The results, information from the EA inspectors and support from specialist advisors confirm the most significant factor for the bloom was the excessive leaf matter on the lake bed, aggravated by specific weather, temperatures, etc. We must reduce trees overhanging the lake, try to remove as much debris and old silt in the lake as possible and plant reeds around the margin to help absorb the high levels of nitrates on the water that feed these blooms.
Work continued on this at the work party today, as it has been for many many weekends already.
If anyone wants to help, private message me and we’ll keep you up to date on working dates. The more help we get, particularly anyone with applicable skills, the more we achieve.

EA Results (a copy of their words, warts and all):

As it stands, the only plausible cause is a diatom bloom, but we’re still awaiting further results from the fish health team and the water samples that we sent off for GCMS testing.
In general, preliminary lab findings support the environmental nature of this mortality which was characterised by large-scale, mixed species losses, absence of any consistent disease signs, fish aggregating at water inlets and severe and varied non-specific gill pathologies. There has not been any suspicion of serious disease throughout the event. Virology testing has now been completed with results returning negative for SVC, CEV and KHV.

The carp and bream examined were generally in good condition externally, but all exhibited significant gill pathologies. These included pronounced hyperplasia, excess mucus, sloughing, congestion, pin-point haemorrhage and detritus with underlying filament loss. These changes were severe, non-specific and typical of significant environmental factors.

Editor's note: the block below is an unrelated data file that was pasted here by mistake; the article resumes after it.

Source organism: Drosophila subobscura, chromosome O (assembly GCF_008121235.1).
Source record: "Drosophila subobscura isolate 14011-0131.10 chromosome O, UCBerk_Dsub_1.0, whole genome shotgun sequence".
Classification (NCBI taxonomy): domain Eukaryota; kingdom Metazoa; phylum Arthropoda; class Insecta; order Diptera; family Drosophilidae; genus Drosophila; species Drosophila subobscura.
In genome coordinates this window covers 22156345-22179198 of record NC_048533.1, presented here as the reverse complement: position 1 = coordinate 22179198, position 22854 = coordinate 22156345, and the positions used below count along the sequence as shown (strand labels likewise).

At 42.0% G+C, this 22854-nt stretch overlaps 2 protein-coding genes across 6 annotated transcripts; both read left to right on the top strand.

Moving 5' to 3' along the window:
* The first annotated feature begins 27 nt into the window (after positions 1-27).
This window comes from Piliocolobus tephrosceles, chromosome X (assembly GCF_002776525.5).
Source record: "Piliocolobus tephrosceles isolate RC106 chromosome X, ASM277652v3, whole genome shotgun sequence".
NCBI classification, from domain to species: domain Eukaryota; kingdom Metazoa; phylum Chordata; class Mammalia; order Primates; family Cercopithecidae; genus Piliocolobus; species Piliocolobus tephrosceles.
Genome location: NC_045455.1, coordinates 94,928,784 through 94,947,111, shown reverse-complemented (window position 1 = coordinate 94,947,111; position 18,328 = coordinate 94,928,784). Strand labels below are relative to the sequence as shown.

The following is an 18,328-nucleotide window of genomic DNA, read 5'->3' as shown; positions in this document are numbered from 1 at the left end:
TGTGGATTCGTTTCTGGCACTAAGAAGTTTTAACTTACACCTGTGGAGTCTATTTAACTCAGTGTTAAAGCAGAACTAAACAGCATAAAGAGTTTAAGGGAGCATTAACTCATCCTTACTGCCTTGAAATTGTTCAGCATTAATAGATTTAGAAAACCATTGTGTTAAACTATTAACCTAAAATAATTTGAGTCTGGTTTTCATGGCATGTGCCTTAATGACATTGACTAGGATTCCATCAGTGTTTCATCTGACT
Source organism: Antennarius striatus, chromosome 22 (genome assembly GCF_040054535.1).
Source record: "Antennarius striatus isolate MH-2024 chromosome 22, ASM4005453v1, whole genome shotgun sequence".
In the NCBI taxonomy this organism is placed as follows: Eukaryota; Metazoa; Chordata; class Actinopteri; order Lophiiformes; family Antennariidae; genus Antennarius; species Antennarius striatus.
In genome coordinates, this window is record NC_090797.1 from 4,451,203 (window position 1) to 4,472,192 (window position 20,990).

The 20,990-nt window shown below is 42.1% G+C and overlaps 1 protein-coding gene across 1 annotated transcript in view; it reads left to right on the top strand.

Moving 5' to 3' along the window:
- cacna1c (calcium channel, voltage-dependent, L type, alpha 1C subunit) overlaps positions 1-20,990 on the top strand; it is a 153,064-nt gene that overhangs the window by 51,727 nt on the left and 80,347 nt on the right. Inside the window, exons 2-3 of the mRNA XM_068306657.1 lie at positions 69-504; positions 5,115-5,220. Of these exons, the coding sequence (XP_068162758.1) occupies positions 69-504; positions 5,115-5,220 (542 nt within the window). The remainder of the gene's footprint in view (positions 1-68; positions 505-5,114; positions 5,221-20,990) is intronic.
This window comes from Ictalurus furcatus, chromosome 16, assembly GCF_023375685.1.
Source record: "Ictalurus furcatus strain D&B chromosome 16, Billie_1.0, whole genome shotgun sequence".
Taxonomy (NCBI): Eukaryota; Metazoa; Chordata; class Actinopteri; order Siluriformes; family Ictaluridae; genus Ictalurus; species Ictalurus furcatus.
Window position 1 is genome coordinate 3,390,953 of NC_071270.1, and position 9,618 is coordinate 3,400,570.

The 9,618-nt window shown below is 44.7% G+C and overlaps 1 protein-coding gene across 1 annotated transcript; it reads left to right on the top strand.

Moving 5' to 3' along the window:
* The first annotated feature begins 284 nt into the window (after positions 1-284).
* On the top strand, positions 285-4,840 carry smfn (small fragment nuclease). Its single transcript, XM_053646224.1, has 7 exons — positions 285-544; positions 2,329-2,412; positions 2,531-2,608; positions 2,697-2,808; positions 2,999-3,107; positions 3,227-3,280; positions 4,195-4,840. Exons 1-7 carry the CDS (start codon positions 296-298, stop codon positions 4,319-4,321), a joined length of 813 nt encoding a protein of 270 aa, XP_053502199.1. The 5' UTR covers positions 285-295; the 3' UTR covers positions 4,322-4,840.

A number of other minor pathological changes (mouth damage, mechanical fin damage, internal adhesions) and parasite infections (ectocommensal ciliates, Argulus foliaceaus, Ergasilus sieboldi, Paraergasilus longidigitus and Atractolytocestus spp.) were recorded but considered of little direct significance to the mortality. The novel ectoparasite Argulus mongolianus was also detected within this sample. This parasite has previously been confirmed from this site.

As reported previously, algal sampling did not reveal any significant clear-cut results but indicated the potential for previous algal influence (primarily die-back) that could be a contributory factor in the gill damage observed (particularly with carp and bream being benthic).

Scales were taken from a sub-sample of 17 fish including roach, carp, common bream and perch. The carp all showed good initial growth with the older carp showing very reduced growth in latter years. Many of the roach also showed very poor growth in the last year. Conversely the bream and perch showed relatively steady and consistent growth.

Histology samples are currently being processed we will provide further insights into the extent and characteristics of organ pathology very soon. It is considered likely that these additional diagnostic tests will support the above observations, but we will keep you informed of any results or new findings asap. Bacteriology results are also ongoing, although initial observations from our lab examinations and subsequent bacteria culture have not flagged any significant growth at this stage.